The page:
The other thing I thought about is the fact that my school is very intentional with the message that groups, seats in the classroom, and partnerships are not self-selected. Sometimes, it feels wild to think that all pairings and groupings are intentional and mindful (even bus seats for retreats?! cue brain explosion) but I think that one advantage is that we have created a culture where getting out of your comfort zone is expected. It also means that some level of an affective filter is removed for students who might be concerned that they would otherwise be left out. I think you could begin the year by telling students that you will be making groups and partnerships. You are happy to hear feedback, privately and respectfully. I also think using the notebooks for reflection is a powerful tool for metacognition and tracking students' ability to think about the goals of collaboration and teamwork. Hope this helps, and let me know if you want to pick my brain further on this!  

  • To add on,  when we do shares like this during advisory in middle school, I like to follow up with "Who remembers the person that said..." to emphasize the importance of active listening. It's wonderful to create a space where everyone had the opportunity to share, but I think it's even better when students realize that people are actually listening to them, not sitting passive and quiet.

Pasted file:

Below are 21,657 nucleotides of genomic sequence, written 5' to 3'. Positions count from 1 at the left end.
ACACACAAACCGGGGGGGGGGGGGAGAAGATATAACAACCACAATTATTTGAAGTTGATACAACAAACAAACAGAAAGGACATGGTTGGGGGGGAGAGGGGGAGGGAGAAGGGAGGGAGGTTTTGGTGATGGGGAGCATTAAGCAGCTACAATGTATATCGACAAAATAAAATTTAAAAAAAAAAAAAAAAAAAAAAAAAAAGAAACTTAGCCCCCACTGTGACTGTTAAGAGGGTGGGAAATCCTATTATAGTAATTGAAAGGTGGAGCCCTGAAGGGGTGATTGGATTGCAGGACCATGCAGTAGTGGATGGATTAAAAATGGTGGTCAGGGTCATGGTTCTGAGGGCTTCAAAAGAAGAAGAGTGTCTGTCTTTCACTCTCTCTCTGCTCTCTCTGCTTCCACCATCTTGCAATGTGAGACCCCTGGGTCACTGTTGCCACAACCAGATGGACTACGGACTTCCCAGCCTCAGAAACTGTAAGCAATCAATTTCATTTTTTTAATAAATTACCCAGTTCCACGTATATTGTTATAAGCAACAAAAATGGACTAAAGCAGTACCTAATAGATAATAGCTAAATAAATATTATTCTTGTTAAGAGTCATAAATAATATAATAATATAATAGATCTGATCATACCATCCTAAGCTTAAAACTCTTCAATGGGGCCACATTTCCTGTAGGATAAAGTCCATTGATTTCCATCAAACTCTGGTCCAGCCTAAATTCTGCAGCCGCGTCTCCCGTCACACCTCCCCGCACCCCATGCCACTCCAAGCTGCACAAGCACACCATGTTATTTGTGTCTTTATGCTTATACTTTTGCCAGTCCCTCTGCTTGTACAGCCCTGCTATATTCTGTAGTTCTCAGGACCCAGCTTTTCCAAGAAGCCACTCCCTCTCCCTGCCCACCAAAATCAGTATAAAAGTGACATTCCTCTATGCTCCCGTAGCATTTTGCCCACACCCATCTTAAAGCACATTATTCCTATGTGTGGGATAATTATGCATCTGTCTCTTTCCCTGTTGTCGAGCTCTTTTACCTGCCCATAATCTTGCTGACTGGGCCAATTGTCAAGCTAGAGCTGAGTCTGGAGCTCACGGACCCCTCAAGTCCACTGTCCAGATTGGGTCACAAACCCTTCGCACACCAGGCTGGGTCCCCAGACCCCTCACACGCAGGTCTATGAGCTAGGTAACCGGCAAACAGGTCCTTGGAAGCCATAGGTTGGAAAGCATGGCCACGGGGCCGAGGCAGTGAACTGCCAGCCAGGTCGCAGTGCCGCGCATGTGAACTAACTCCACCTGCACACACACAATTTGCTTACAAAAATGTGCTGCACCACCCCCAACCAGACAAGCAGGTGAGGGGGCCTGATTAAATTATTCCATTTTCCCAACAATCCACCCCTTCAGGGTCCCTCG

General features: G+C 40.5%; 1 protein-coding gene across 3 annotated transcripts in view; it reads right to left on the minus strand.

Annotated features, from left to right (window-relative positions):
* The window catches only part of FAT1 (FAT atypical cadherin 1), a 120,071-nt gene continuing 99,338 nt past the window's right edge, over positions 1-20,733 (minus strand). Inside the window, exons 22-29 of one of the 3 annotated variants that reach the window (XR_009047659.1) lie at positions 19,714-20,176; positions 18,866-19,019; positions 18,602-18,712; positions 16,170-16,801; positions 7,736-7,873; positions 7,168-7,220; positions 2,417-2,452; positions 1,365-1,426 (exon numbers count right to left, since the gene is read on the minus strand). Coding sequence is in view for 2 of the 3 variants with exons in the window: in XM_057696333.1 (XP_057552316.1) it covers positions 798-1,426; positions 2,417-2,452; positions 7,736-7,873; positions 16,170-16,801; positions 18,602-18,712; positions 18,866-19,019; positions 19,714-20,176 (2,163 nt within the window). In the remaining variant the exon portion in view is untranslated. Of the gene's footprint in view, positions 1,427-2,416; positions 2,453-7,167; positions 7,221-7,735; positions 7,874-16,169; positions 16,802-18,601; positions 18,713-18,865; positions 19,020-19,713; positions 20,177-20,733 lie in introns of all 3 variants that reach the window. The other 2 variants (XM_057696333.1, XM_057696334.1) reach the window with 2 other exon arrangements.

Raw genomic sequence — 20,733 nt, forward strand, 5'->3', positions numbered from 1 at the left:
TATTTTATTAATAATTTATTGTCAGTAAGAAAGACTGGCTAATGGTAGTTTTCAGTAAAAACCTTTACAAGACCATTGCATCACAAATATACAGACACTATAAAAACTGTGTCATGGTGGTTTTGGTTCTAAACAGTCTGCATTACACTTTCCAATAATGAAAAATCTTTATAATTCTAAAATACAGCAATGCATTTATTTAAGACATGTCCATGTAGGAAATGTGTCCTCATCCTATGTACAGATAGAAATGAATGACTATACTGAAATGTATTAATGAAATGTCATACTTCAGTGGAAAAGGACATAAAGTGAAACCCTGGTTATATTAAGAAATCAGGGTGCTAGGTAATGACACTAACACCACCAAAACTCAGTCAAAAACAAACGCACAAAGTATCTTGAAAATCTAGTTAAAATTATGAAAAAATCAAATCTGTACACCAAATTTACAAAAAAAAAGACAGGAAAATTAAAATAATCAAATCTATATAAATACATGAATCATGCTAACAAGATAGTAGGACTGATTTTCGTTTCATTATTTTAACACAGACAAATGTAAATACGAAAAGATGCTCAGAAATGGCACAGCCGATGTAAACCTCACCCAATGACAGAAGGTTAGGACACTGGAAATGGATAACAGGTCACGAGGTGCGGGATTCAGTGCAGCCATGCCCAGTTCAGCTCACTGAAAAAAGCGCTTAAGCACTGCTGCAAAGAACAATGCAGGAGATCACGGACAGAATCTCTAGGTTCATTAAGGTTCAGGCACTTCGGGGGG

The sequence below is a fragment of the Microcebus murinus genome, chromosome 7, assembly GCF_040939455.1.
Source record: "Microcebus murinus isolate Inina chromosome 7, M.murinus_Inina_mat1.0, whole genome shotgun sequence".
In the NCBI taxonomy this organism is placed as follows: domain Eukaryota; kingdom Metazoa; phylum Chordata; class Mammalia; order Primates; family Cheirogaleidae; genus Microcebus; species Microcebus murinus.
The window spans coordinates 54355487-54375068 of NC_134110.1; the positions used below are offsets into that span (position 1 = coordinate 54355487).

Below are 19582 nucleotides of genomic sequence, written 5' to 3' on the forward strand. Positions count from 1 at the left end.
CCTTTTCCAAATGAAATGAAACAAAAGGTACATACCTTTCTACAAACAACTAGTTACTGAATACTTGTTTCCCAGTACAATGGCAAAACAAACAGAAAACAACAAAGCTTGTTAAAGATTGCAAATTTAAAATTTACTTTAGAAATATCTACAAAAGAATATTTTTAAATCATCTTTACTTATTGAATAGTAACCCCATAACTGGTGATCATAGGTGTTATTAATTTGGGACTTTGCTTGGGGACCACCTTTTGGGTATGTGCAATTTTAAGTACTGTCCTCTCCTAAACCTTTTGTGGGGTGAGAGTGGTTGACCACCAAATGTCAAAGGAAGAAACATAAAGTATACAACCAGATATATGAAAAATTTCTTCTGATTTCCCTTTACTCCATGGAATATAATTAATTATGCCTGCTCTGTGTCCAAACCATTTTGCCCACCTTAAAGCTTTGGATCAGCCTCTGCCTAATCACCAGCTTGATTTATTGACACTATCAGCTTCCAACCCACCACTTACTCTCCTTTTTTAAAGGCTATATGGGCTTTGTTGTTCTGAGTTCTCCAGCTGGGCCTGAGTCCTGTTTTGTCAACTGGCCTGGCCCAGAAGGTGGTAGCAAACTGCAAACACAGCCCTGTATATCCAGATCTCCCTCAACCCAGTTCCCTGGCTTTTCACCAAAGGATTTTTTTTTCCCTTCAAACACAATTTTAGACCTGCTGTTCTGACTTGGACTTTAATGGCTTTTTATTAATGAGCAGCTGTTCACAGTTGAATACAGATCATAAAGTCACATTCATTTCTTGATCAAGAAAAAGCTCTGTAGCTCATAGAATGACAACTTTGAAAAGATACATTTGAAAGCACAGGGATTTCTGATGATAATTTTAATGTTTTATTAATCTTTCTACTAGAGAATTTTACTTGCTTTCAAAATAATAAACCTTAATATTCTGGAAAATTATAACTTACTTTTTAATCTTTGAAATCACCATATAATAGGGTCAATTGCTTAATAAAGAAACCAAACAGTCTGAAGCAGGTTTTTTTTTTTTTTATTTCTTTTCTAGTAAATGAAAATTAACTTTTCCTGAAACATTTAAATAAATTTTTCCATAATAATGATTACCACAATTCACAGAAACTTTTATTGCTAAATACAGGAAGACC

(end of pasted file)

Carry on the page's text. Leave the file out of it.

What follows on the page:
• Thank you,  for the handout. I've downloaded it as a reference for myself and I will share it with others.

    In the past few years, I have moved away from debate-like talks in the classroom and more toward structures like "philosophical chairs". Would this be more in line with the idea of "dialogue" rather than debate?

  •  , This is a GREAT poster! I agree that it could be a super resource even with older folks. At the very least it helps people realize that certain reactions are considered "normal" in ratio to life events. Some people tend to overreact, while others tend to underreact. Further, this is a great example not only of human behavior, but of scale too.